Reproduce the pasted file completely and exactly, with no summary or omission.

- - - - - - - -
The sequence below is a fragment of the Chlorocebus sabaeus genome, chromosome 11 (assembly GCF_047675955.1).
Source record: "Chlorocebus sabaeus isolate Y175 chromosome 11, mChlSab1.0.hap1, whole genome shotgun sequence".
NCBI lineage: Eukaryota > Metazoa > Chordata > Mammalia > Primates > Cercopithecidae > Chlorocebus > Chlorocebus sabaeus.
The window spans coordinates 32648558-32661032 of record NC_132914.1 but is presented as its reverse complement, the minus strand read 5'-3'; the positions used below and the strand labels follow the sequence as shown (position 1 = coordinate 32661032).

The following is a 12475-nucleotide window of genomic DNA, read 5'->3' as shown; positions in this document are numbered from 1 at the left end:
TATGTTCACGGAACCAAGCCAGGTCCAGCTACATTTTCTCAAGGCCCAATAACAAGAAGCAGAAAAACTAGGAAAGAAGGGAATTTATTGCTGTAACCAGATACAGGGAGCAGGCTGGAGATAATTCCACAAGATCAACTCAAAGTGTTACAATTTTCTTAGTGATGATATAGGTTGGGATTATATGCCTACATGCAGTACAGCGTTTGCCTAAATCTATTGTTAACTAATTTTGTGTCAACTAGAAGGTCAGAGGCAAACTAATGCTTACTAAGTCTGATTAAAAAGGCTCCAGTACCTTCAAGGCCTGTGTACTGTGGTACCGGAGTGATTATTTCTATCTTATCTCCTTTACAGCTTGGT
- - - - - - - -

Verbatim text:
The sequence below is a fragment of the Chlorocebus sabaeus genome, chromosome 11 (assembly GCF_047675955.1).
Source record: "Chlorocebus sabaeus isolate Y175 chromosome 11, mChlSab1.0.hap1, whole genome shotgun sequence".
NCBI lineage: Eukaryota > Metazoa > Chordata > Mammalia > Primates > Cercopithecidae > Chlorocebus > Chlorocebus sabaeus.
The window spans coordinates 32648558-32661032 of record NC_132914.1 but is presented as its reverse complement, the minus strand read 5'-3'; the positions used below and the strand labels follow the sequence as shown (position 1 = coordinate 32661032).

The following is a 12475-nucleotide window of genomic DNA, read 5'->3' as shown; positions in this document are numbered from 1 at the left end:
TATGTTCACGGAACCAAGCCAGGTCCAGCTACATTTTCTCAAGGCCCAATAACAAGAAGCAGAAAAACTAGGAAAGAAGGGAATTTATTGCTGTAACCAGATACAGGGAGCAGGCTGGAGATAATTCCACAAGATCAACTCAAAGTGTTACAATTTTCTTAGTGATGATATAGGTTGGGATTATATGCCTACATGCAGTACAGCGTTTGCCTAAATCTATTGTTAACTAATTTTGTGTCAACTAGAAGGTCAGAGGCAAACTAATGCTTACTAAGTCTGATTAAAAAGGCTCCAGTACCTTCAAGGCCTGTGTACTGTGGTACCGGAGTGATTATTTCTATCTTATCTCCTTTACAGCTTGGT